Costume and production designer
Ntokozo Kunene’s unravelling life story presents a didactic lesson on the transformative possibilities that come with following your dreams. The costume and production designer recently completed her master’s in fine arts in design for stage and film at the New York University Tisch School of the Arts, in addition to acquiring a fashion design qualification from the Italian school of fashion and design Istituto Marangoni in the UK. She also holds a BComm degree in economics, business finance and law from Wits University.
“I’ve always been interested in the arts. I would ask my parents to bring me Teen [and] CosmoGirl magazine on their travels and I would try recreating the looks in the magazines from what I shopped at home. For my final matric assignment, I designed costumes for a production of Sophiatown that my best friend directed.”
Kunene’s unorthodox career trajectory is a result of having to balance her parents’ well-meaning expectations with the silent whispers of her heart.
“When I was in high school applying for a degree, the idea of a job in the fashion industry was considered one of those careers that was not stable and required something more secure to fall back on. Once I had satisfied my parents, my father gave me the option to do my LLB or study fashion. I opted for the fashion, doing one year at Lisof (Johannesburg) and then moving to London to study at Istituto Marangoni. While there my history of art and history of costumes lecturer, who had wanted to be a costume designer herself, introduced me to the fact that I could do a master’s in costume design.”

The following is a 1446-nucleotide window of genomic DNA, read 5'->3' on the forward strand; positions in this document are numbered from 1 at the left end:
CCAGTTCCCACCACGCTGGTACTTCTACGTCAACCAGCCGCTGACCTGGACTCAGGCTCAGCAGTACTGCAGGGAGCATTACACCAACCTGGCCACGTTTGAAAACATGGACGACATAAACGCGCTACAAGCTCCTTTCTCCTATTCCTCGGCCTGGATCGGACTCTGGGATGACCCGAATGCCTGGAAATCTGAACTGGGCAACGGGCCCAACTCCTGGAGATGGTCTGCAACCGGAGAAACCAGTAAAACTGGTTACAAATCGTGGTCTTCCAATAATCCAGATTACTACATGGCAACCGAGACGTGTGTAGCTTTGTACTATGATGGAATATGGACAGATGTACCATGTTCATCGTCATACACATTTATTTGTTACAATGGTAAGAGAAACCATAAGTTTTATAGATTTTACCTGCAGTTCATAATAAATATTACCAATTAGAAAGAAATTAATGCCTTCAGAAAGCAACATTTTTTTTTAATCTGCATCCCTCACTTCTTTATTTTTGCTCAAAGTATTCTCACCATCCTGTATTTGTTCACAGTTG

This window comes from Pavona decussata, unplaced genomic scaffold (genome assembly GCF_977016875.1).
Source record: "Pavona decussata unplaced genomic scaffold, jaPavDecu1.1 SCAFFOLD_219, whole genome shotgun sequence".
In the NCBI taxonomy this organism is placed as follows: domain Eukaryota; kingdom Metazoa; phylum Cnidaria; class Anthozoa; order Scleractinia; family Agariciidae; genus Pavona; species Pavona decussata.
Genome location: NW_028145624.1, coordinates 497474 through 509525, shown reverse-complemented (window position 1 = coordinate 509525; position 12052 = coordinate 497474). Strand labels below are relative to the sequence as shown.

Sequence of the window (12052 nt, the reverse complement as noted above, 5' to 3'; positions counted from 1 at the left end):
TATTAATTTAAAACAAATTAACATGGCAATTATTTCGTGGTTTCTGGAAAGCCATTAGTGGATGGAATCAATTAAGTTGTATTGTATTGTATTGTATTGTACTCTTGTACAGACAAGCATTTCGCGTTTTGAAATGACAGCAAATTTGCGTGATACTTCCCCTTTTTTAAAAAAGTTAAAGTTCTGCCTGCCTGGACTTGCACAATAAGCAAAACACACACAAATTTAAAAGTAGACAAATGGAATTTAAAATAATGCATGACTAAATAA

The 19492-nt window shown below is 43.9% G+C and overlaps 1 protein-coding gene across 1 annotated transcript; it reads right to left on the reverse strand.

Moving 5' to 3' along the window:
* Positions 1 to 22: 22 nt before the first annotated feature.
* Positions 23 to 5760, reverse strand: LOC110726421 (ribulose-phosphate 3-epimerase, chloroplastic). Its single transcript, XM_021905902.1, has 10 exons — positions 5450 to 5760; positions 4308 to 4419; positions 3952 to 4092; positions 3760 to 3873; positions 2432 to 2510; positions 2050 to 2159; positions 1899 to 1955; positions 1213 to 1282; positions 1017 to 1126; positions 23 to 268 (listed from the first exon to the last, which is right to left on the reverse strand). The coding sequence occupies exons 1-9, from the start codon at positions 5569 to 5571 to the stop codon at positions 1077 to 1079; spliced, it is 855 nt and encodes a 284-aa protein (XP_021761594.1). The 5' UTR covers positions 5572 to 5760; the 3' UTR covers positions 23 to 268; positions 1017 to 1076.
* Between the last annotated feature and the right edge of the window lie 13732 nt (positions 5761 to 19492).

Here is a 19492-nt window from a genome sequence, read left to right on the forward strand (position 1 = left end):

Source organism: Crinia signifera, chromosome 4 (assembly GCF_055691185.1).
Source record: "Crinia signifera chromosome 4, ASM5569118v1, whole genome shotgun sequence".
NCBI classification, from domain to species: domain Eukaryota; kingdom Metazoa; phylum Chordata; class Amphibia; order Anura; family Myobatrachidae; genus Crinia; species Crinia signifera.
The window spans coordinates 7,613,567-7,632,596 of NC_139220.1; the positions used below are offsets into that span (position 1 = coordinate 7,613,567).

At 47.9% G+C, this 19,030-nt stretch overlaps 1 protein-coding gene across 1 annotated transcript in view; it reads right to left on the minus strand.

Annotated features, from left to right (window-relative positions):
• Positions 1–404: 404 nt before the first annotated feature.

A few years later and Kunene is flying the South African flag high, blending her formative African origins with her meticulous approach to design, and she is thriving. She is currently the costume designer for the world premiere of James Ijames’ Kill Move Paradise, directed by Saheem Ali and staged at The National Black Theatre in Harlem. Some of her collaborators include Spike Lee, Pauletta Washington and Zazie Beets and she lists working with acclaimed costume designer Paul Tazewell as a learning and humbling experience.
Her long-term goal is to work and teach and in the place of her birth, particularly in the arena of theatre education for the youth, as this would allow her to explore the possibilities of bi-continental cross-cultural exchange.
— Nomonde Ndwalaza